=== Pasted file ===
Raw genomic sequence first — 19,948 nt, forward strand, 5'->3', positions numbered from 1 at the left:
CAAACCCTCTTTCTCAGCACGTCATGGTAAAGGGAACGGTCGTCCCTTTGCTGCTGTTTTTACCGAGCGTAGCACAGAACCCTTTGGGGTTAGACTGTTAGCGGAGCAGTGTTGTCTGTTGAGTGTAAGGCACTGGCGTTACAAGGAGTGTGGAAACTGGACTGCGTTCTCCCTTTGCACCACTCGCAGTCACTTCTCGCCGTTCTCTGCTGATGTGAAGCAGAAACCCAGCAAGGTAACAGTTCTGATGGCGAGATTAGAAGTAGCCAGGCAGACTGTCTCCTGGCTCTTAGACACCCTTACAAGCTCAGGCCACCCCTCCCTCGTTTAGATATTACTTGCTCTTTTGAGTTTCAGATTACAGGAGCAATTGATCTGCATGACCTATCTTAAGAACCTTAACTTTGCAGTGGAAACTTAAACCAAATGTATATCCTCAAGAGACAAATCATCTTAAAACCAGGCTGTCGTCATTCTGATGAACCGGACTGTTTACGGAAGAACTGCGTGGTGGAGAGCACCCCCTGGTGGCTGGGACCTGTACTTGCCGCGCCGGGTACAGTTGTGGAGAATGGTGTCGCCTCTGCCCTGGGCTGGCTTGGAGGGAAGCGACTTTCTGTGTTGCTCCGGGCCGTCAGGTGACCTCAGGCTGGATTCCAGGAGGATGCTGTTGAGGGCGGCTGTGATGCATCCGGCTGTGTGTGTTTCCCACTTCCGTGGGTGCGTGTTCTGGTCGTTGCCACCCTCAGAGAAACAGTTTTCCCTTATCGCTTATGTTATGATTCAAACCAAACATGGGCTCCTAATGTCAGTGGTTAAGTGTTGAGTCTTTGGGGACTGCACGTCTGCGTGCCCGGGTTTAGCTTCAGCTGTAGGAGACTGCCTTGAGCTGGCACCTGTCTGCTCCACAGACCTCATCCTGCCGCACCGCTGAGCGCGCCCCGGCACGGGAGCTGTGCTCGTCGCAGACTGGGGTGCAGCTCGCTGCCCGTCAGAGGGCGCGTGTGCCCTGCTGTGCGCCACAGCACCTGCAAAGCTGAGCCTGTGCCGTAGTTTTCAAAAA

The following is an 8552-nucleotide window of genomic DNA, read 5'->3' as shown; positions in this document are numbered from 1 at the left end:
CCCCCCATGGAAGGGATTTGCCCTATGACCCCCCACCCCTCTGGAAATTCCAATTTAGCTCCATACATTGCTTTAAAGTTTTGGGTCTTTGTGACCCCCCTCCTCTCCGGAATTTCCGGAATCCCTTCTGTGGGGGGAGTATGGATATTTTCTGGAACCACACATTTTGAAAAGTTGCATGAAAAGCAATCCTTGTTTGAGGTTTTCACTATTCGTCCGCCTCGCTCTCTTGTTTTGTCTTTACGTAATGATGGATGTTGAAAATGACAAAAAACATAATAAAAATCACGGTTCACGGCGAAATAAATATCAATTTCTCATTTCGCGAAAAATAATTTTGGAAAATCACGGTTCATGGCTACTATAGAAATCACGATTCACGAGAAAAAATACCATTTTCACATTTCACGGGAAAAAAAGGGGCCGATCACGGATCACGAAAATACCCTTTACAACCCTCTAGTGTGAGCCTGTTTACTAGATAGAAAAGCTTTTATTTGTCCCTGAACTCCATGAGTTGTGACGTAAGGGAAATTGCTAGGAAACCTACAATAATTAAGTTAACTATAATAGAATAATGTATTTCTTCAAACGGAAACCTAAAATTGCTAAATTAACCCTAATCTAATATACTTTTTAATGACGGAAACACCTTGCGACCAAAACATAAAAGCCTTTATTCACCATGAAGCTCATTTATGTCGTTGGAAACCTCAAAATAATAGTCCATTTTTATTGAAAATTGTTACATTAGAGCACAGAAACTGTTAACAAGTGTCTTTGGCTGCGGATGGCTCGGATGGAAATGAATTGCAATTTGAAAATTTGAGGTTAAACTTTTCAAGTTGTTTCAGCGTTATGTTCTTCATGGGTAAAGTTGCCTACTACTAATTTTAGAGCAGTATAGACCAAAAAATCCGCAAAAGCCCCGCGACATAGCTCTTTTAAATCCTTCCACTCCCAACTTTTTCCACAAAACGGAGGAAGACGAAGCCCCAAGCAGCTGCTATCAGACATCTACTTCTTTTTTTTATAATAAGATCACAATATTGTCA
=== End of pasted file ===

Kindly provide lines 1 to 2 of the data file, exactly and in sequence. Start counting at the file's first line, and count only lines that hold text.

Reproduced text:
Raw genomic sequence first — 19,948 nt, forward strand, 5'->3', positions numbered from 1 at the left:
CAAACCCTCTTTCTCAGCACGTCATGGTAAAGGGAACGGTCGTCCCTTTGCTGCTGTTTTTACCGAGCGTAGCACAGAACCCTTTGGGGTTAGACTGTTAGCGGAGCAGTGTTGTCTGTTGAGTGTAAGGCACTGGCGTTACAAGGAGTGTGGAAACTGGACTGCGTTCTCCCTTTGCACCACTCGCAGTCACTTCTCGCCGTTCTCTGCTGATGTGAAGCAGAAACCCAGCAAGGTAACAGTTCTGATGGCGAGATTAGAAGTAGCCAGGCAGACTGTCTCCTGGCTCTTAGACACCCTTACAAGCTCAGGCCACCCCTCCCTCGTTTAGATATTACTTGCTCTTTTGAGTTTCAGATTACAGGAGCAATTGATCTGCATGACCTATCTTAAGAACCTTAACTTTGCAGTGGAAACTTAAACCAAATGTATATCCTCAAGAGACAAATCATCTTAAAACCAGGCTGTCGTCATTCTGATGAACCGGACTGTTTACGGAAGAACTGCGTGGTGGAGAGCACCCCCTGGTGGCTGGGACCTGTACTTGCCGCGCCGGGTACAGTTGTGGAGAATGGTGTCGCCTCTGCCCTGGGCTGGCTTGGAGGGAAGCGACTTTCTGTGTTGCTCCGGGCCGTCAGGTGACCTCAGGCTGGATTCCAGGAGGATGCTGTTGAGGGCGGCTGTGATGCATCCGGCTGTGTGTGTTTCCCACTTCCGTGGGTGCGTGTTCTGGTCGTTGCCACCCTCAGAGAAACAGTTTTCCCTTATCGCTTATGTTATGATTCAAACCAAACATGGGCTCCTAATGTCAGTGGTTAAGTGTTGAGTCTTTGGGGACTGCACGTCTGCGTGCCCGGGTTTAGCTTCAGCTGTAGGAGACTGCCTTGAGCTGGCACCTGTCTGCTCCACAGACCTCATCCTGCCGCACCGCTGAGCGCGCCCCGGCACGGGAGCTGTGCTCGTCGCAGACTGGGGTGCAGCTCGCTGCCCGTCAGAGGGCGCGTGTGCCCTGCTGTGCGCCACAGCACCTGCAAAGCTGAGCCTGTGCCGTAGTTTTCAAAAA